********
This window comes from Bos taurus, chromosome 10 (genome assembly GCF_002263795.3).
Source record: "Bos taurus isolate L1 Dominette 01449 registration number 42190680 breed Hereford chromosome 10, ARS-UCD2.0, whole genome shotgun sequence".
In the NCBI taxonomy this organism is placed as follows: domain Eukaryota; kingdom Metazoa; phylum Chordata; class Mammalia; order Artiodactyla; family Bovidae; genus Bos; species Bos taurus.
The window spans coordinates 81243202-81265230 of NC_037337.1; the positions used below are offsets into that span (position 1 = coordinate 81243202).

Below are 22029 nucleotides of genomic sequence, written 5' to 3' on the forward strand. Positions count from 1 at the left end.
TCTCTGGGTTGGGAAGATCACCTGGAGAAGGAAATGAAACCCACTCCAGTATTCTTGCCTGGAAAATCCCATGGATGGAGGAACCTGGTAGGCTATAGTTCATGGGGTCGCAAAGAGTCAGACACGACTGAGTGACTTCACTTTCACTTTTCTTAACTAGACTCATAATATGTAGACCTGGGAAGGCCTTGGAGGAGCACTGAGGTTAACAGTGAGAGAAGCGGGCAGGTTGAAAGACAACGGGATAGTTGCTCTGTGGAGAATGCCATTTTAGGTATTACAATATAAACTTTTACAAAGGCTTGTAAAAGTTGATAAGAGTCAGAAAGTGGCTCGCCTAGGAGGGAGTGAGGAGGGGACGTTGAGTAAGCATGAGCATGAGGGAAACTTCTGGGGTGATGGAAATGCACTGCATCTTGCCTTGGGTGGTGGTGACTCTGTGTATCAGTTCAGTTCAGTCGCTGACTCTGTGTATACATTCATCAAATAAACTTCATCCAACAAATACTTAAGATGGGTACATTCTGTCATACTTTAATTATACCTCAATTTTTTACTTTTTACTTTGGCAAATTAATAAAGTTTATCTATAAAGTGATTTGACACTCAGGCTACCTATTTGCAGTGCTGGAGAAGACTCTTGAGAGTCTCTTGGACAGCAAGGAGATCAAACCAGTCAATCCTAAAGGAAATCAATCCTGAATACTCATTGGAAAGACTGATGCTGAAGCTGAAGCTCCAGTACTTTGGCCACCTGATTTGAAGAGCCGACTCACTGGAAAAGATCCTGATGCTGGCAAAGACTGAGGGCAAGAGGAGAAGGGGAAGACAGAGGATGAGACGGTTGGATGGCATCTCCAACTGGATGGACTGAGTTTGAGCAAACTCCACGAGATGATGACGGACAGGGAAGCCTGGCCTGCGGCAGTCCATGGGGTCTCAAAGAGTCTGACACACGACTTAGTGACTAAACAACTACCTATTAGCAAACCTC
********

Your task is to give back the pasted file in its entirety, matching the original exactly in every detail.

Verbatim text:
This window comes from Bos taurus, chromosome 10 (genome assembly GCF_002263795.3).
Source record: "Bos taurus isolate L1 Dominette 01449 registration number 42190680 breed Hereford chromosome 10, ARS-UCD2.0, whole genome shotgun sequence".
In the NCBI taxonomy this organism is placed as follows: domain Eukaryota; kingdom Metazoa; phylum Chordata; class Mammalia; order Artiodactyla; family Bovidae; genus Bos; species Bos taurus.
The window spans coordinates 81243202-81265230 of NC_037337.1; the positions used below are offsets into that span (position 1 = coordinate 81243202).

Below are 22029 nucleotides of genomic sequence, written 5' to 3' on the forward strand. Positions count from 1 at the left end.
TCTCTGGGTTGGGAAGATCACCTGGAGAAGGAAATGAAACCCACTCCAGTATTCTTGCCTGGAAAATCCCATGGATGGAGGAACCTGGTAGGCTATAGTTCATGGGGTCGCAAAGAGTCAGACACGACTGAGTGACTTCACTTTCACTTTTCTTAACTAGACTCATAATATGTAGACCTGGGAAGGCCTTGGAGGAGCACTGAGGTTAACAGTGAGAGAAGCGGGCAGGTTGAAAGACAACGGGATAGTTGCTCTGTGGAGAATGCCATTTTAGGTATTACAATATAAACTTTTACAAAGGCTTGTAAAAGTTGATAAGAGTCAGAAAGTGGCTCGCCTAGGAGGGAGTGAGGAGGGGACGTTGAGTAAGCATGAGCATGAGGGAAACTTCTGGGGTGATGGAAATGCACTGCATCTTGCCTTGGGTGGTGGTGACTCTGTGTATCAGTTCAGTTCAGTCGCTGACTCTGTGTATACATTCATCAAATAAACTTCATCCAACAAATACTTAAGATGGGTACATTCTGTCATACTTTAATTATACCTCAATTTTTTACTTTTTACTTTGGCAAATTAATAAAGTTTATCTATAAAGTGATTTGACACTCAGGCTACCTATTTGCAGTGCTGGAGAAGACTCTTGAGAGTCTCTTGGACAGCAAGGAGATCAAACCAGTCAATCCTAAAGGAAATCAATCCTGAATACTCATTGGAAAGACTGATGCTGAAGCTGAAGCTCCAGTACTTTGGCCACCTGATTTGAAGAGCCGACTCACTGGAAAAGATCCTGATGCTGGCAAAGACTGAGGGCAAGAGGAGAAGGGGAAGACAGAGGATGAGACGGTTGGATGGCATCTCCAACTGGATGGACTGAGTTTGAGCAAACTCCACGAGATGATGACGGACAGGGAAGCCTGGCCTGCGGCAGTCCATGGGGTCTCAAAGAGTCTGACACACGACTTAGTGACTAAACAACTACCTATTAGCAAACCTC